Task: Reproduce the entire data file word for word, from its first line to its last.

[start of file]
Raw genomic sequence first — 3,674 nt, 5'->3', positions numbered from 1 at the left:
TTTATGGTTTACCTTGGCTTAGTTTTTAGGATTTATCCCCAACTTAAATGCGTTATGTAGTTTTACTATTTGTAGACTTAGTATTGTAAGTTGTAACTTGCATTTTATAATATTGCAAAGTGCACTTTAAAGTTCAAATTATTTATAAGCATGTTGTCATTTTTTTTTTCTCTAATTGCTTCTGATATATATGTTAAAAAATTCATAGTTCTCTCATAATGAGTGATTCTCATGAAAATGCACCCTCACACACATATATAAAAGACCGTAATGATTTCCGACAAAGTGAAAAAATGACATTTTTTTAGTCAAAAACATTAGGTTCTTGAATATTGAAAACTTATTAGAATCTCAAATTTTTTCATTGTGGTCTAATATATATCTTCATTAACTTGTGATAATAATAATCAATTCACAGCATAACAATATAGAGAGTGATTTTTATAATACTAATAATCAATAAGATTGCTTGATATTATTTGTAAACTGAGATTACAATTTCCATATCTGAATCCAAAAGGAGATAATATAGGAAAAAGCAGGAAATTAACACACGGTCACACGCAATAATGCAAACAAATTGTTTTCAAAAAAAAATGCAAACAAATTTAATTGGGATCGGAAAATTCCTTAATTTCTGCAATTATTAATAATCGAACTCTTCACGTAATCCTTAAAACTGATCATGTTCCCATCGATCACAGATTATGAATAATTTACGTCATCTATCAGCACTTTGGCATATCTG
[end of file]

Raw genomic sequence first — 3,674 nt, 5'->3', positions numbered from 1 at the left:
TTTATGGTTTACCTTGGCTTAGTTTTTAGGATTTATCCCCAACTTAAATGCGTTATGTAGTTTTACTATTTGTAGACTTAGTATTGTAAGTTGTAACTTGCATTTTATAATATTGCAAAGTGCACTTTAAAGTTCAAATTATTTATAAGCATGTTGTCATTTTTTTTTTCTCTAATTGCTTCTGATATATATGTTAAAAAATTCATAGTTCTCTCATAATGAGTGATTCTCATGAAAATGCACCCTCACACACATATATAAAAGACCGTAATGATTTCCGACAAAGTGAAAAAATGACATTTTTTTAGTCAAAAACATTAGGTTCTTGAATATTGAAAACTTATTAGAATCTCAAATTTTTTCATTGTGGTCTAATATATATCTTCATTAACTTGTGATAATAATAATCAATTCACAGCATAACAATATAGAGAGTGATTTTTATAATACTAATAATCAATAAGATTGCTTGATATTATTTGTAAACTGAGATTACAATTTCCATATCTGAATCCAAAAGGAGATAATATAGGAAAAAGCAGGAAATTAACACACGGTCACACGCAATAATGCAAACAAATTGTTTTCAAAAAAAAATGCAAACAAATTTAATTGGGATCGGAAAATTCCTTAATTTCTGCAATTATTAATAATCGAACTCTTCACGTAATCCTTAAAACTGATCATGTTCCCATCGATCACAGATTATGAATAATTTACGTCATCTATCAGCACTTTGGCATATCTG